Every language we have is a portal by which we can access another language. And it's something common that we all do. When we have any new concept in our lives, we kind of filter it through an already existing access of reality within us. And we, kind of, learn that concept through that. It's not just about new worlds, it's about new words, it's not just about things; it's about people. It's not just about seeing and hearing, it's about experiencing, sharing. How did that get in there? That's because if you guys laughed, you just spoke another language, one that needs no explanation and that's laughter. It's one of the most common languages that we have. That's why things like laughter, things like music, things like dance, they are so prevalent in every culture because they transcend explanation and they convey such a deep amount of meaning without saying anything.


And despite all these languages that we have covered, I still don't think we have covered one of the most profound languages there is, and that is the language of experience. And so for the sake of our research, I'm going to ask that you, kind of, participate one more time so we can demonstrate how powerful this language of experience is. I'm going to filter through some language. And the moment that you identify the language that I am speaking, because you have lived that experience or it resonates with you, I am going to ask that you silently stand. And, kind of, remain standing throughout the course of this exercise. Do you speak this language? When we heard the diagnosis, I asked, are you sure? And then we asked, has it spread? And then we asked, how long? And a series of questions would determine the course of someone's life. And for those of you that started to stand, just on those few indicators, immediately you knew that I was speaking the language of watching a loved one battle cancer. And any terminal illness is a derivative of that language.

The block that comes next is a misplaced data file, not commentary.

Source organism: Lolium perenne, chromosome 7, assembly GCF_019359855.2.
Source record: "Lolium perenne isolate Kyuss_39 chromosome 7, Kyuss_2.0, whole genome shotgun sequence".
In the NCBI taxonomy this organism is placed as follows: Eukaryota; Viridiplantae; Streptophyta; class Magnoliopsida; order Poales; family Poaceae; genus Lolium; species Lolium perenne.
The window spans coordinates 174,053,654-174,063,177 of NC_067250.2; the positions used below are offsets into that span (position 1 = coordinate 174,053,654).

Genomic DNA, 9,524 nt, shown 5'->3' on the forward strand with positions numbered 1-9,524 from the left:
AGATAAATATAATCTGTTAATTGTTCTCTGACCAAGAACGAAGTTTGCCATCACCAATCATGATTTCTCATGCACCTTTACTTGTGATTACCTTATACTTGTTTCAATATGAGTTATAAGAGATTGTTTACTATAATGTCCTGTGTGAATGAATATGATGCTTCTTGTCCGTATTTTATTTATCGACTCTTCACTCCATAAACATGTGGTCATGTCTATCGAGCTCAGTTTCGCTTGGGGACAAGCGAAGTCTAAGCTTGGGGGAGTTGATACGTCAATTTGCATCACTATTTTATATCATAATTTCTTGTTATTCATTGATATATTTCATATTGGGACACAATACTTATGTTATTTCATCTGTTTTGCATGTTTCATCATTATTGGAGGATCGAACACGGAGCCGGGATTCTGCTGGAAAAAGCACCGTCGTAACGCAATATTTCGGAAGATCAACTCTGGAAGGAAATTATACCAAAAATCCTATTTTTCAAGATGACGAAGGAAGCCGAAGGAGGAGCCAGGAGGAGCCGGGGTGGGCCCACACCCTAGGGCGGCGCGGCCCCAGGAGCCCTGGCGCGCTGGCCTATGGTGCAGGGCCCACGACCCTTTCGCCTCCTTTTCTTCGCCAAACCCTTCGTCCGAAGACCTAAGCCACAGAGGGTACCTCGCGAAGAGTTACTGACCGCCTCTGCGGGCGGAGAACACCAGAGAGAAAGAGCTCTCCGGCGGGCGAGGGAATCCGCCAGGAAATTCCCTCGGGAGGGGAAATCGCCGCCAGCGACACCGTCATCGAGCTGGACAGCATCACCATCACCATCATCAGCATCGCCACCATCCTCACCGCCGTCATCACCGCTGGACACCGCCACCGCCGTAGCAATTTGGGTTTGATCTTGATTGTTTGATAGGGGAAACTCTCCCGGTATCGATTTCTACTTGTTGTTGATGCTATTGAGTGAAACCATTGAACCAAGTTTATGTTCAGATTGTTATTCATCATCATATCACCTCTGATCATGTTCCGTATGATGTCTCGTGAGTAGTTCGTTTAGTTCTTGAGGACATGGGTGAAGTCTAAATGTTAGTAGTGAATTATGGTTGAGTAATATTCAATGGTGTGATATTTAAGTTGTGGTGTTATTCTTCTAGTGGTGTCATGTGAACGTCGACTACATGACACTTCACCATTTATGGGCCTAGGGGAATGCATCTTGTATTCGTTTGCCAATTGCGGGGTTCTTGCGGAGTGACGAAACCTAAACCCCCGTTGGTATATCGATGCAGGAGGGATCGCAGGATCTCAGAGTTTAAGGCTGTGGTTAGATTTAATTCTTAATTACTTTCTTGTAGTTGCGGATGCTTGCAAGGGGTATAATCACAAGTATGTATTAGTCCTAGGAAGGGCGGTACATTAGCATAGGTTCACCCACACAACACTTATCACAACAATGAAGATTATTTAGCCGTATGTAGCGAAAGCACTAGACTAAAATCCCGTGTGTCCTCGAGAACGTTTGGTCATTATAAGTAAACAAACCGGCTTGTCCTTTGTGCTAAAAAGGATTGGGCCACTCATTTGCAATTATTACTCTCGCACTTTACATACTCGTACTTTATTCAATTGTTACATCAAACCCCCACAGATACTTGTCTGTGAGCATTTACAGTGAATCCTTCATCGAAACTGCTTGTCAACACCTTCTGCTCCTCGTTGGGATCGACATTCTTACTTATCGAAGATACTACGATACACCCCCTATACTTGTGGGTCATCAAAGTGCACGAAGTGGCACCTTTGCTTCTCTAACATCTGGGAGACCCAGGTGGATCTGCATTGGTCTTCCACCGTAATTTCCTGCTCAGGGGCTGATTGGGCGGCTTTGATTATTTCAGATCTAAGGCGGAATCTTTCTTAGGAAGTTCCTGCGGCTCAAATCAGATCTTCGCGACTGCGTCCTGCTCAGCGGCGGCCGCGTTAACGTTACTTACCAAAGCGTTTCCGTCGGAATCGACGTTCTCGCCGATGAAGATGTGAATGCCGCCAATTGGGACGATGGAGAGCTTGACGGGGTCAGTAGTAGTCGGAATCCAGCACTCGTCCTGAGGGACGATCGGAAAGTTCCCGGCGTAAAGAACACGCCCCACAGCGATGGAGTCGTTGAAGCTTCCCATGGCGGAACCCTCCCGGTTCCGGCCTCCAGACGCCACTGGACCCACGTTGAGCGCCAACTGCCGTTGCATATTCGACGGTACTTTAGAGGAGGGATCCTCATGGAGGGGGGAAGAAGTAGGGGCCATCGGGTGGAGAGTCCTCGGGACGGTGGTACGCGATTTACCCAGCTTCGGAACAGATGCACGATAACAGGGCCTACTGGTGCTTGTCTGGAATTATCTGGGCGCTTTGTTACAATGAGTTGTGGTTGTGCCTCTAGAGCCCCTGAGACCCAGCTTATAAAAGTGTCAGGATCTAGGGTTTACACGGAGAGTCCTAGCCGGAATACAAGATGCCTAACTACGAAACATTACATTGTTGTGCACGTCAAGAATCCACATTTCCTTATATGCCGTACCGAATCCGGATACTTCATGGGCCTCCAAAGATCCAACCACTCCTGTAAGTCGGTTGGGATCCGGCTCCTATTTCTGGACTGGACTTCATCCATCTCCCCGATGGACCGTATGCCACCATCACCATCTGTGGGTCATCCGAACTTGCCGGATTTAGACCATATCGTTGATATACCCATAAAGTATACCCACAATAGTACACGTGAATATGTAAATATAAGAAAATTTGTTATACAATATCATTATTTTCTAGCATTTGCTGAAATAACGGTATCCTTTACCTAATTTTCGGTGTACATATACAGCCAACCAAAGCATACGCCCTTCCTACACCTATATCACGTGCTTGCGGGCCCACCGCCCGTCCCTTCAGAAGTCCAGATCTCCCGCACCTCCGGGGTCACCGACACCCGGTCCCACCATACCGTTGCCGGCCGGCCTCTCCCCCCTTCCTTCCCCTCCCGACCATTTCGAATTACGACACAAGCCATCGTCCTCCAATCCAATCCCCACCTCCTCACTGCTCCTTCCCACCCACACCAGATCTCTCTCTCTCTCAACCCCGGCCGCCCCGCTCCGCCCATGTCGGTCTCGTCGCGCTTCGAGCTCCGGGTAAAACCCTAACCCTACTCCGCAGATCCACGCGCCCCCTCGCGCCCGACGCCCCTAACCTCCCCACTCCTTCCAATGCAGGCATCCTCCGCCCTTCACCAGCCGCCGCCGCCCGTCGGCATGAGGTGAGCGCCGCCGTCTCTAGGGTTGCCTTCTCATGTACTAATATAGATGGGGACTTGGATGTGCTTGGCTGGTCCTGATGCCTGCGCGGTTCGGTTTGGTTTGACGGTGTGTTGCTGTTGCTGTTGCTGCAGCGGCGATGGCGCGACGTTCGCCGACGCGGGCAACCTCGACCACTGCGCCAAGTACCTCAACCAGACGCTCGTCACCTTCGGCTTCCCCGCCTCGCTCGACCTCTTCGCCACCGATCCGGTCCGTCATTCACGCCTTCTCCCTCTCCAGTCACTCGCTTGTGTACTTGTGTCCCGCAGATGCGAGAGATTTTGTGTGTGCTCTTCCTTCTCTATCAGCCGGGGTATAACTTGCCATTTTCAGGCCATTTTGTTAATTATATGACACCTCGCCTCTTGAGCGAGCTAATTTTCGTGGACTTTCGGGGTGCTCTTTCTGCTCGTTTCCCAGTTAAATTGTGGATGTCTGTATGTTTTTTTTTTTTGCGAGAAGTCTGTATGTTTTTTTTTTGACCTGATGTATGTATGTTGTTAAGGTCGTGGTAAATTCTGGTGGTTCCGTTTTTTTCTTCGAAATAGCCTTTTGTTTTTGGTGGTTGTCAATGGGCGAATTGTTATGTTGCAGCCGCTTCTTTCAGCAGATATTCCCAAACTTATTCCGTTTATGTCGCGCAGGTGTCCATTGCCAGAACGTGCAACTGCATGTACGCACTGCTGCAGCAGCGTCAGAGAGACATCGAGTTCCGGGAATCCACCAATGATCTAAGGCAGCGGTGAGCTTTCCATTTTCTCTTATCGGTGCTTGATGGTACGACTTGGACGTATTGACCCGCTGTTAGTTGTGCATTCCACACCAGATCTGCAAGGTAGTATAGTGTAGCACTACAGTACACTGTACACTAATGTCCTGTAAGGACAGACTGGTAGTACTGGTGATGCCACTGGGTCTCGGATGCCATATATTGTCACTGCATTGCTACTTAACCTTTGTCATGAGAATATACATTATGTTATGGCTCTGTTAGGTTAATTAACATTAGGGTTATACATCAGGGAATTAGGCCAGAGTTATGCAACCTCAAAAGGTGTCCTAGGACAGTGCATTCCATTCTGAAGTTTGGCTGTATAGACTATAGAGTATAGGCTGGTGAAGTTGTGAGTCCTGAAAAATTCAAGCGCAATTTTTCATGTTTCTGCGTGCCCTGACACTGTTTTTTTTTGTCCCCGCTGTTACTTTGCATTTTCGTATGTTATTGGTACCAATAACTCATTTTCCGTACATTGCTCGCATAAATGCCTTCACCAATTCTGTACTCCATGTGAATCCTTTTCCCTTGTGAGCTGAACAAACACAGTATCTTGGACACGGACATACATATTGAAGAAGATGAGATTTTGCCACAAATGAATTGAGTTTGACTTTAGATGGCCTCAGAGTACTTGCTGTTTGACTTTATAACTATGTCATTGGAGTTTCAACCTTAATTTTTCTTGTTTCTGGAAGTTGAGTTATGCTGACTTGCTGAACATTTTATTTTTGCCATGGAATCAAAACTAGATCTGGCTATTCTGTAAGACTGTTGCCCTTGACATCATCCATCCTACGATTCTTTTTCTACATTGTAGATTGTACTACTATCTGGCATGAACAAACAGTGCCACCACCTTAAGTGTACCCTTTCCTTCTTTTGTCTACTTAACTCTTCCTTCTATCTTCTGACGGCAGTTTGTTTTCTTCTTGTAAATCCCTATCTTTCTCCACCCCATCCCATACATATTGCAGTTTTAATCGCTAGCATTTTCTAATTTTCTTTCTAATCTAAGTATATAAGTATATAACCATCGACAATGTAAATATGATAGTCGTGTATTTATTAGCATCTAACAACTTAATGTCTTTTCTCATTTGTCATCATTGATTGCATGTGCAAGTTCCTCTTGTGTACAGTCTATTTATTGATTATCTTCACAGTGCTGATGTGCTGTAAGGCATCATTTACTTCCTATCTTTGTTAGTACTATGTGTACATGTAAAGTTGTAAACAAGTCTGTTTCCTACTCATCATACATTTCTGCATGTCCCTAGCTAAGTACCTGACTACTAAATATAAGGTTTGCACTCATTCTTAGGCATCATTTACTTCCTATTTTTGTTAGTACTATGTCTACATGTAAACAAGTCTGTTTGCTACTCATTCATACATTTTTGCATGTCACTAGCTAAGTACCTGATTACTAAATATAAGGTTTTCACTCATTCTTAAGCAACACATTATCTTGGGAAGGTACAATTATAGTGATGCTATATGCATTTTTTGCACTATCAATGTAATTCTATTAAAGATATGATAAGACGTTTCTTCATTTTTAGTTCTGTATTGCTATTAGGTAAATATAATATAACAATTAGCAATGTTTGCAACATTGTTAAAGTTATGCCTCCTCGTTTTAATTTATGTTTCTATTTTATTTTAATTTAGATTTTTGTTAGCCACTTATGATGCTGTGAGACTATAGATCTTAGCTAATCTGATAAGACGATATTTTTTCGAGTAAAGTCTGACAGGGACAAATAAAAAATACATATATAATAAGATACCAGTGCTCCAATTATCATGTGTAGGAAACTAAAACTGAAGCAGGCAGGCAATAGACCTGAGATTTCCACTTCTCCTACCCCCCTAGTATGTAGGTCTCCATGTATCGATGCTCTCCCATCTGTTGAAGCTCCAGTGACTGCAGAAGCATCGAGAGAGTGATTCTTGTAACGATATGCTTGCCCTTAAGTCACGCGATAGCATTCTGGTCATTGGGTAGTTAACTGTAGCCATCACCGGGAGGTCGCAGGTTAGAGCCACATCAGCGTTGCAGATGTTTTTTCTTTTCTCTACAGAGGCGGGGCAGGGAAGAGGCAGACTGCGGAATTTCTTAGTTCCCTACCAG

Let me try another one. Please remain standing see if you recognize this language. Just imagine I got a phone in my hand. No, no, no; I'm with you. No, I'm listening. Right here. Yeah, no; I'm going to finish this up but I'm totally engaged, yeah. Or maybe this, I call this riding low when the phone is down here, you're driving, it's here. The passenger is freaking out, right? Or maybe last night many of you knew you should have been asleep but that blue light was just shining down on you and some of you dropped it right in your eye before. And for those of you that are standing, you, of course, know the language I am speaking, the language I like to call the language of disconnection. We often refer to it as the language of connection. But I think it's a language of disconnection. Disconnection from ourselves, from each other, from the place that we currently exist so we can be in another space.


For those of you that aren't standing, you must know what it's like to feel left out a little bit. You must know what it's like when everybody is, kind of, a part of something and you're not. You know what it's like speaking the language of being the minority. And now that I'm speaking your language, I'm going to ask that you stand as well. Because I believe that language of being the minority is one of the most important languages you can learn. Because often how we feel in that position of compromise, it determines how we act in that position of power.